Washington: Eight years after glitches marred the 2000 presidential elections, Americans are still struggling over voting machine technology amid growing concerns about the reliability of electronic systems.
Many jurisdictions are reconsidering new technology and moving away from paperless and touch-screen voting machines -- systems which had been seen as a cure for the problems of punch cards that notably failed to correctly tally votes in 2000 in Florida.
A growing movement of activists, including many computer scientists, are leading calls to shift away from paperless systems, saying they are vulnerable to software and hardware glitches or manipulation by hackers or others.
About 80% Americans use systems where votes are cast or tabulated by computer including 38% who used so-called direct recording electronic voting machines (DRE), according to a study by John McCormally of the University of Iowa.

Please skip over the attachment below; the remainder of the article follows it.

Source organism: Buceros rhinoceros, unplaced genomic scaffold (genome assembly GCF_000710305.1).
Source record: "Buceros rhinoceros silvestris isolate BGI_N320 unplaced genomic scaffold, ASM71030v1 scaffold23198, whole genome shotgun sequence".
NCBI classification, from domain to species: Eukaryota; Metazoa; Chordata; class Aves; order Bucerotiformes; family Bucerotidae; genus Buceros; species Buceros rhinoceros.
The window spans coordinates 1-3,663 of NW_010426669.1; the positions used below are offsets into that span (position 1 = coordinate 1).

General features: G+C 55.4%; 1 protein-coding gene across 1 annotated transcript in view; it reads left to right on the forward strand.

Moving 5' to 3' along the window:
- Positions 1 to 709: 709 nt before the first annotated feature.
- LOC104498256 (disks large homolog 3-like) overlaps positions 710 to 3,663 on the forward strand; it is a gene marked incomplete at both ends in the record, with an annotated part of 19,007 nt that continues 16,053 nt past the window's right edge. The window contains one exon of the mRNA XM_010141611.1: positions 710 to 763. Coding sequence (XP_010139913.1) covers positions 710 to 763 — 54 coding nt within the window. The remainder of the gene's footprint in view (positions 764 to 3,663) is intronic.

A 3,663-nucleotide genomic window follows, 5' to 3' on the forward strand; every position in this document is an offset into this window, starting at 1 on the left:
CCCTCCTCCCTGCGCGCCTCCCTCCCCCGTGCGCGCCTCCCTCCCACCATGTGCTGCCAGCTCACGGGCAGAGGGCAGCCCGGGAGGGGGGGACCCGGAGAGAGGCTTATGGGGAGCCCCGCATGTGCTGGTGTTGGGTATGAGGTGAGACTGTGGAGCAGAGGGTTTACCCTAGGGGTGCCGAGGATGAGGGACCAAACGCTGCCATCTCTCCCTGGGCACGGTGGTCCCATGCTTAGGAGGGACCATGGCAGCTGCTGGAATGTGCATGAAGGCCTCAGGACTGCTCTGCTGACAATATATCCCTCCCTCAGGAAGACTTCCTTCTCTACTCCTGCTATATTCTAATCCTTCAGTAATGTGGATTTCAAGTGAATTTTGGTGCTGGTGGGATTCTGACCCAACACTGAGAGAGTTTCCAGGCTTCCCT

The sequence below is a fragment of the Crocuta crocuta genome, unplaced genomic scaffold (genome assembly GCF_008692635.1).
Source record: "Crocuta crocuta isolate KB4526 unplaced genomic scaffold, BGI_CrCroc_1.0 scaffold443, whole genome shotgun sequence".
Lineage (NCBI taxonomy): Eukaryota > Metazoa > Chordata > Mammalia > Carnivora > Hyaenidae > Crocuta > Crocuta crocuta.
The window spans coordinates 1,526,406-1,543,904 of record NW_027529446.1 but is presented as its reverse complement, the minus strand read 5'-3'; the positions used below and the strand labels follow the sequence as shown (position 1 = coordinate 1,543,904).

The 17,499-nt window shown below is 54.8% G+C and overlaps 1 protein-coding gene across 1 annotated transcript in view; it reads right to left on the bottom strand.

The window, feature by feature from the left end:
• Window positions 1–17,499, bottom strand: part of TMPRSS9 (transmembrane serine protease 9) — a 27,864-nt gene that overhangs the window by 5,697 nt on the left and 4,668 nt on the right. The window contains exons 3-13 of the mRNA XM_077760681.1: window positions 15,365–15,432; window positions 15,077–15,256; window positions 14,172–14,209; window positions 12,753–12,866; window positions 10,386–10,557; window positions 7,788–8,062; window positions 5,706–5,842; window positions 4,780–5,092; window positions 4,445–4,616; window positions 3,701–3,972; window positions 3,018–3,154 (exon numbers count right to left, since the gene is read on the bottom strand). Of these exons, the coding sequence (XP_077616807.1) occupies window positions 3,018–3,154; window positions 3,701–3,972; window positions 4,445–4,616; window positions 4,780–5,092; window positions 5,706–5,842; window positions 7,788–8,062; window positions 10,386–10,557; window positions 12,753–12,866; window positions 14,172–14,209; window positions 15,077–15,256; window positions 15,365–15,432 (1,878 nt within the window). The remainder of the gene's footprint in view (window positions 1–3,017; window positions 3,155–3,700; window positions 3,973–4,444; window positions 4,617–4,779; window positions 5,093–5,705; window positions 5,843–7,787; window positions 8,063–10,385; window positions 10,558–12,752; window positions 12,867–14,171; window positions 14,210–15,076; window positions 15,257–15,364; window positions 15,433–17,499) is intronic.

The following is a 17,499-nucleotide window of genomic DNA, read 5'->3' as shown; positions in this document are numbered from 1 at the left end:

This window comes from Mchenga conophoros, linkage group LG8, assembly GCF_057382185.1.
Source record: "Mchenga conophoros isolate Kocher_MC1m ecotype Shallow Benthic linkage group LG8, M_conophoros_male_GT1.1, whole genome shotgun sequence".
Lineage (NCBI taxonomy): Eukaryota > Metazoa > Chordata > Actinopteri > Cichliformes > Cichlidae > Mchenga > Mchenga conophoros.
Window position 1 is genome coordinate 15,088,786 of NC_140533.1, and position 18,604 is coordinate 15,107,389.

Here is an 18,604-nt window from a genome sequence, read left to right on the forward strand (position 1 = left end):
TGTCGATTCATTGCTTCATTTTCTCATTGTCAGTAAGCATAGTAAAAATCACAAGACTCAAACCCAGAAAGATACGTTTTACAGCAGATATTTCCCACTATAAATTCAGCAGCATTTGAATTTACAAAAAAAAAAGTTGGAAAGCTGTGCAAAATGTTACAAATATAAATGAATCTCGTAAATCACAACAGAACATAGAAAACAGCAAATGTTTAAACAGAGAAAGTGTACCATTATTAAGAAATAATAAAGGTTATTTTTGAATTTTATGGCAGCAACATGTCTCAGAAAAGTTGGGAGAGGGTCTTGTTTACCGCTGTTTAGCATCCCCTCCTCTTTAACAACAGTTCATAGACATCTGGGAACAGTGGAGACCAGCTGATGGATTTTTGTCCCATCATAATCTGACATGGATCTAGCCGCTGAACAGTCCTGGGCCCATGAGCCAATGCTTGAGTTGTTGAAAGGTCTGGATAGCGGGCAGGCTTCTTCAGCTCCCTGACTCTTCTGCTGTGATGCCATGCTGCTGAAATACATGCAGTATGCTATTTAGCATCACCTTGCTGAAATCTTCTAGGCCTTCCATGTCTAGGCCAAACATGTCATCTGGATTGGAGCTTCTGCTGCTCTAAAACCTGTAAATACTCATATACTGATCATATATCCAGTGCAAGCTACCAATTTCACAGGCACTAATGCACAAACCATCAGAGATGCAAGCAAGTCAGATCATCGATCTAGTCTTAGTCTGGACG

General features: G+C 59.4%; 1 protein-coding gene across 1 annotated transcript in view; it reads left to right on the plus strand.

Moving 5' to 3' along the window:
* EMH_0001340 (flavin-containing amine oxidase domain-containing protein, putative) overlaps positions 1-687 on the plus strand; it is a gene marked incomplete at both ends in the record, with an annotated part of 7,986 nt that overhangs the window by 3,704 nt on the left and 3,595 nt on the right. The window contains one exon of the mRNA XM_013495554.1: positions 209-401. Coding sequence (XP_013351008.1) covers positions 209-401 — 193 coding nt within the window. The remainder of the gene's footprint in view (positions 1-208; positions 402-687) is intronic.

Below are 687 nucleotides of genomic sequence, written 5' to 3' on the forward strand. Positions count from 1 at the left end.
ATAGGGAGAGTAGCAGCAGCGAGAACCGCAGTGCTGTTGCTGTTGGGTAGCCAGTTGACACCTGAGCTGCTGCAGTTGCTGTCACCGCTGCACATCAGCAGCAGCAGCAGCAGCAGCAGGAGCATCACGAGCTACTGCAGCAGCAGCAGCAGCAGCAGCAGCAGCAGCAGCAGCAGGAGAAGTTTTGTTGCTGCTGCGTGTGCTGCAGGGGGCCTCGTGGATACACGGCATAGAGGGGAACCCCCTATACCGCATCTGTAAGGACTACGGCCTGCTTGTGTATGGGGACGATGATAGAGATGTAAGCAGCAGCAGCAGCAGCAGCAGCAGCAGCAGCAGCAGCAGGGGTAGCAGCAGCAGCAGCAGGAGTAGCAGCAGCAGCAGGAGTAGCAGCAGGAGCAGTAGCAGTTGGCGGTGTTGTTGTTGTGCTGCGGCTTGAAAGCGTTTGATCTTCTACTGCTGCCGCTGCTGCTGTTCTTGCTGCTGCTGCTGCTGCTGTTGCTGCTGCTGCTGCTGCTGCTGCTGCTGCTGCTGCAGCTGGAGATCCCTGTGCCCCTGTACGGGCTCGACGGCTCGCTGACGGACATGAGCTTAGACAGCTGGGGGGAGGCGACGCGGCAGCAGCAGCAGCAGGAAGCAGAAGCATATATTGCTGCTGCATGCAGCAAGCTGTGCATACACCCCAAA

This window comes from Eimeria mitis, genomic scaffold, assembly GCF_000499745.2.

Richard Soudriette, president emeritus of the International Foundation for Election Systems (IFES), says touch-screen electronic machines have been “unfairly maligned.”
Soudriette said these systems are gaining acceptance in other countries, notably Brazil and India. But in the US, a hodgepodge of state, federal and local regulations make it difficult to set standards, he said.
Many of the DREs have no “paper trail,” which according to critics makes a recount or audit impossible. Alan Dechert, a computer scientist who heads the activist Open Voting Consortium, said paperless touch-screen voting systems have failed in many cases, causing these systems to be tossed out of many states and localities.